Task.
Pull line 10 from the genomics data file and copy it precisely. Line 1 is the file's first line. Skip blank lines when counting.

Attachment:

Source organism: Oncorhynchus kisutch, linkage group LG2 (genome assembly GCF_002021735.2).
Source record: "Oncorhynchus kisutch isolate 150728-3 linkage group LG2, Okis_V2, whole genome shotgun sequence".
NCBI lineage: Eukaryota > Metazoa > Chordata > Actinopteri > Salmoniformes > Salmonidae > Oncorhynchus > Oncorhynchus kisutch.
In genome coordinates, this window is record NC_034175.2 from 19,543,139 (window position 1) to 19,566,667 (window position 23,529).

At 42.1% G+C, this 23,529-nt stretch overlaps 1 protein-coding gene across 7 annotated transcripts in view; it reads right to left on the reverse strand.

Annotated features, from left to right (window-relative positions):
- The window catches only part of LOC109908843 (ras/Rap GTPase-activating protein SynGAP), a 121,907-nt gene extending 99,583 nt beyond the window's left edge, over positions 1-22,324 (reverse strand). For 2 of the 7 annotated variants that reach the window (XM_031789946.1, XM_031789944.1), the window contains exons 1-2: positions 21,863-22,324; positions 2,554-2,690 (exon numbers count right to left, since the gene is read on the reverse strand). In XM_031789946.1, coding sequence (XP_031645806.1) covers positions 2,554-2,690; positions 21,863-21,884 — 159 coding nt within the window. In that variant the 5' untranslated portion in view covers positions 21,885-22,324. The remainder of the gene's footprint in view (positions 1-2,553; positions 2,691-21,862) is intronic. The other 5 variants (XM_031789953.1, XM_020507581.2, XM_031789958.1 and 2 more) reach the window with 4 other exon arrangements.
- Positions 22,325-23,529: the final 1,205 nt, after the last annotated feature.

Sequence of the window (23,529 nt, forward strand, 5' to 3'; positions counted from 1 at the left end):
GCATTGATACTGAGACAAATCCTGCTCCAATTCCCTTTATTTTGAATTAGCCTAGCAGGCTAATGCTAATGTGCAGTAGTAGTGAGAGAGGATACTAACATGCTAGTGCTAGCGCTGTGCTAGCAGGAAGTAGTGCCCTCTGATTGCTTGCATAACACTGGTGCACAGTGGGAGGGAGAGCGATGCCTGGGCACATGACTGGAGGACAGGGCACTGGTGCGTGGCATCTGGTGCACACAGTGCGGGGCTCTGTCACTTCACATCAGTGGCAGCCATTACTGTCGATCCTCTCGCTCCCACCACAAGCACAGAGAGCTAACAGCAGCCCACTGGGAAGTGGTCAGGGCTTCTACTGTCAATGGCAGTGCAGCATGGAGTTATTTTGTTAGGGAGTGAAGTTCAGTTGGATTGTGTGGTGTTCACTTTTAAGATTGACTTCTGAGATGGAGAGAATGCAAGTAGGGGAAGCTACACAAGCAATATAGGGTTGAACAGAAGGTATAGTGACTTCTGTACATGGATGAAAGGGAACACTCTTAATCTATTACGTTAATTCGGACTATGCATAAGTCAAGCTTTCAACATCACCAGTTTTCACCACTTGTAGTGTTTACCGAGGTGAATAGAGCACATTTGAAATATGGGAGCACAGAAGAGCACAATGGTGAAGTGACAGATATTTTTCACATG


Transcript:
GCATTGATACTGAGACAAATCCTGCTCCAATTCCCTTTATTTTGAATTAGCCTAGCAGGCTAATGCTAATGTGCAGTAGTAGTGAGAGAGGATACTAACATGCTAGTGCTAGCGCTGTGCTAGCAGGAAGTAGTGCCCTCTGATTGCTTGCATAACACTGGTGCACAGTGGGAGGGAGAGCGATGCCTGGGCACATGACTGGAGGACAGGGCACTGGTGCGTGGCATCTGGTGCACACAGTGCGGGGCTCTGTCACTTCACATCAGTGGCAGCCATTACTGTCGATCCTCTCGCTCCCACCACAAGCACAGAGAGCTAACAGCAGCCCACTGGGAAGTGGTCAGGGCTTCTACTGTCAATGGCAGTGCAGCATGGAGTTATTTTGTTAGGGAGTGAAGTTCAGTTGGATTGTGTGGTGTTCACTTTTAAGATTGACTTCTGAGATGGAGAGAATGCAAGTAGGGGAAGCTACACAAGCAATATAGGGTTGAACAGAAGGTATAGTGACTTCTGTACATGGATGAAAGGGAACACTCTTAATCTATTACGTTAATTCGGACTATGCATAAGTCAAGCTTTCAACATCACCAGTTTTCACCACTTGTAGTGTTTACCGAGGTGAATAGAGCACATTTGAAATATGGGAGCACAGAAGAGCACAATGGTGAAGTGACAGATATTTTTCACATG